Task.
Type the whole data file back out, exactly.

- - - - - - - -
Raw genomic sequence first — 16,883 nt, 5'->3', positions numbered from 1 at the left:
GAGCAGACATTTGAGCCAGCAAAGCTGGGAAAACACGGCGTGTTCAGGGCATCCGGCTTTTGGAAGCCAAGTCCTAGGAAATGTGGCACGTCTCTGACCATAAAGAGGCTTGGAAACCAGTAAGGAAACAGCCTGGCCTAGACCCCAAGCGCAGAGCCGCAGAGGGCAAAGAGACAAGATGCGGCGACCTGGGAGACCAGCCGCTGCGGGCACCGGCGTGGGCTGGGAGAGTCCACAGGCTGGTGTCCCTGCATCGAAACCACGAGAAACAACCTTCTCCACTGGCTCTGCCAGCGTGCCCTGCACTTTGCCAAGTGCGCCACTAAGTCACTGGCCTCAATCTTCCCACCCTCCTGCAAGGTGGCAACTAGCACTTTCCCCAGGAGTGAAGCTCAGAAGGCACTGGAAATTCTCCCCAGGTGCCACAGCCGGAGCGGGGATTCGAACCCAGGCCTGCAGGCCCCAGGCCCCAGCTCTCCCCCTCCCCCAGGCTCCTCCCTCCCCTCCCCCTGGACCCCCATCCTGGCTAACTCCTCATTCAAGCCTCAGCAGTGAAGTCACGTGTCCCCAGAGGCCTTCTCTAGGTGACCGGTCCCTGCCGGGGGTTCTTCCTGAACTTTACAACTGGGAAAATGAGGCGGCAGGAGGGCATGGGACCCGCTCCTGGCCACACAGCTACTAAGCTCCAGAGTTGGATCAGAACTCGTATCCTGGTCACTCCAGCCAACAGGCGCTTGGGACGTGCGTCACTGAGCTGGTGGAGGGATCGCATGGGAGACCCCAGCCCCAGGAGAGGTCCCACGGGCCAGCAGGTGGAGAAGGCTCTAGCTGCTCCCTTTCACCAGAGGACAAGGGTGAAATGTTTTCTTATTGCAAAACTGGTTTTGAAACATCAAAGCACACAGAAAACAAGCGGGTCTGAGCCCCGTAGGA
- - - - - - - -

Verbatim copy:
Raw genomic sequence first — 16,883 nt, 5'->3', positions numbered from 1 at the left:
GAGCAGACATTTGAGCCAGCAAAGCTGGGAAAACACGGCGTGTTCAGGGCATCCGGCTTTTGGAAGCCAAGTCCTAGGAAATGTGGCACGTCTCTGACCATAAAGAGGCTTGGAAACCAGTAAGGAAACAGCCTGGCCTAGACCCCAAGCGCAGAGCCGCAGAGGGCAAAGAGACAAGATGCGGCGACCTGGGAGACCAGCCGCTGCGGGCACCGGCGTGGGCTGGGAGAGTCCACAGGCTGGTGTCCCTGCATCGAAACCACGAGAAACAACCTTCTCCACTGGCTCTGCCAGCGTGCCCTGCACTTTGCCAAGTGCGCCACTAAGTCACTGGCCTCAATCTTCCCACCCTCCTGCAAGGTGGCAACTAGCACTTTCCCCAGGAGTGAAGCTCAGAAGGCACTGGAAATTCTCCCCAGGTGCCACAGCCGGAGCGGGGATTCGAACCCAGGCCTGCAGGCCCCAGGCCCCAGCTCTCCCCCTCCCCCAGGCTCCTCCCTCCCCTCCCCCTGGACCCCCATCCTGGCTAACTCCTCATTCAAGCCTCAGCAGTGAAGTCACGTGTCCCCAGAGGCCTTCTCTAGGTGACCGGTCCCTGCCGGGGGTTCTTCCTGAACTTTACAACTGGGAAAATGAGGCGGCAGGAGGGCATGGGACCCGCTCCTGGCCACACAGCTACTAAGCTCCAGAGTTGGATCAGAACTCGTATCCTGGTCACTCCAGCCAACAGGCGCTTGGGACGTGCGTCACTGAGCTGGTGGAGGGATCGCATGGGAGACCCCAGCCCCAGGAGAGGTCCCACGGGCCAGCAGGTGGAGAAGGCTCTAGCTGCTCCCTTTCACCAGAGGACAAGGGTGAAATGTTTTCTTATTGCAAAACTGGTTTTGAAACATCAAAGCACACAGAAAACAAGCGGGTCTGAGCCCCGTAGGA